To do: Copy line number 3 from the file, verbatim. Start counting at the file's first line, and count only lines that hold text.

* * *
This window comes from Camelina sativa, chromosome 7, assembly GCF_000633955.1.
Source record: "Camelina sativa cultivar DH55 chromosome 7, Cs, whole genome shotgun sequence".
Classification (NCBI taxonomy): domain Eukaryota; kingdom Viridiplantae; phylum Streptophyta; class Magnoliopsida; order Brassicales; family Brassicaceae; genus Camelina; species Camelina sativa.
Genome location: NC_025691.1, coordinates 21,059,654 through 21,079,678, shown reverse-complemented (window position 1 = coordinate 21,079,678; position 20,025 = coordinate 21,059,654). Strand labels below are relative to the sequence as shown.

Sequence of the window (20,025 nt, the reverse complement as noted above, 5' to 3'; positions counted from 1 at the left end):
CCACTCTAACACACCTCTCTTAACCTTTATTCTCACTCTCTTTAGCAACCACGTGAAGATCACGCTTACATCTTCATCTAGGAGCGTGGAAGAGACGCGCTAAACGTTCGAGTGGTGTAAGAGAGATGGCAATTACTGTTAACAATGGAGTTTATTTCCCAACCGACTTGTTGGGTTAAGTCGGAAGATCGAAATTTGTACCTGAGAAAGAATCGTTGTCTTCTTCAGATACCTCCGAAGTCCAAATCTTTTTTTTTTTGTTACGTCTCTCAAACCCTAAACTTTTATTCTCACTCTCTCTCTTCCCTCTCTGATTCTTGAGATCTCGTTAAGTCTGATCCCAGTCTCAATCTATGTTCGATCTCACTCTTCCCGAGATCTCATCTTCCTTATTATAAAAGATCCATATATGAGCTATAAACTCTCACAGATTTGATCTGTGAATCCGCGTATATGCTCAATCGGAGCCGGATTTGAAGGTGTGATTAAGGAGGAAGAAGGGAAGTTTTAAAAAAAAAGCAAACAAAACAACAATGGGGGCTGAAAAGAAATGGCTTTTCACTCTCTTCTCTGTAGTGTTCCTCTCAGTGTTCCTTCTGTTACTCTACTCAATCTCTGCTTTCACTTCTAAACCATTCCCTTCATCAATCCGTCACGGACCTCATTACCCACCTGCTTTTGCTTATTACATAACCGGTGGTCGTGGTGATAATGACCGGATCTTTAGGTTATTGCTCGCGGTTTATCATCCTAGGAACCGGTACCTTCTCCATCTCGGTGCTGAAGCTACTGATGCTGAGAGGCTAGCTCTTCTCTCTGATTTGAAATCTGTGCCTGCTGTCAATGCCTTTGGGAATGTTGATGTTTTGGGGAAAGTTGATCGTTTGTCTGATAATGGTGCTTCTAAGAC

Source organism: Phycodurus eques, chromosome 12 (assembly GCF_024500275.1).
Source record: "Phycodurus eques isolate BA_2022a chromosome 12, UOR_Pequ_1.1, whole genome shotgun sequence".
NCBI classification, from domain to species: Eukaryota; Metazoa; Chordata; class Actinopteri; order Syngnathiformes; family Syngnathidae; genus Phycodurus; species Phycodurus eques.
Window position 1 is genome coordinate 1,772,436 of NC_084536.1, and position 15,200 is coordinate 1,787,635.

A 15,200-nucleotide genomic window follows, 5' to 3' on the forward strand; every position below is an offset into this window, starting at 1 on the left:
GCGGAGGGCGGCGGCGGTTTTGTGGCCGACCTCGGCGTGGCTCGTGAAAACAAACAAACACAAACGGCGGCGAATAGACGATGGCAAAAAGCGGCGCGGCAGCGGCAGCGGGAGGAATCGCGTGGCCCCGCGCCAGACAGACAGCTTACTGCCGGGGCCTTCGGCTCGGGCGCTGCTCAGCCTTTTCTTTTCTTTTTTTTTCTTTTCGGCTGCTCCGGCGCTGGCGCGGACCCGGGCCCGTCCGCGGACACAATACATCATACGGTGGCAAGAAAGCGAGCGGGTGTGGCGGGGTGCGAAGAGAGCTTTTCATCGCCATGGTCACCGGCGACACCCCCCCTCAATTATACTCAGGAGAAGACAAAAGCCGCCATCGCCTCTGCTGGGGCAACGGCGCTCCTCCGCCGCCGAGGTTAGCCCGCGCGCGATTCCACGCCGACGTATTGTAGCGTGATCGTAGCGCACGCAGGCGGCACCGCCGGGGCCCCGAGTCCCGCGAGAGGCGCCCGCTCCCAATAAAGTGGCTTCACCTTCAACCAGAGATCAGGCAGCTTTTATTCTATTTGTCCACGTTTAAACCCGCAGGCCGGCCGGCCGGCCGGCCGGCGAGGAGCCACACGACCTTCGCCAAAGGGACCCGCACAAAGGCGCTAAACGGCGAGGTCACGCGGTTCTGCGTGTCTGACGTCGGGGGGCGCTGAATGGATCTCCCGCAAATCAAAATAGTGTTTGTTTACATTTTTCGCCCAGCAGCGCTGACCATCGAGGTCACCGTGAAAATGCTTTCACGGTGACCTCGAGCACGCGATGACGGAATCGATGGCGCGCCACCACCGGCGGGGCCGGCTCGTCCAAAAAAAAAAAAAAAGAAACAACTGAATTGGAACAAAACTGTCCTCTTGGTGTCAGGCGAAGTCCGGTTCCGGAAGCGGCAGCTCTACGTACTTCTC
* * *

Classification (NCBI taxonomy): domain Eukaryota; kingdom Viridiplantae; phylum Streptophyta; class Magnoliopsida; order Brassicales; family Brassicaceae; genus Camelina; species Camelina sativa.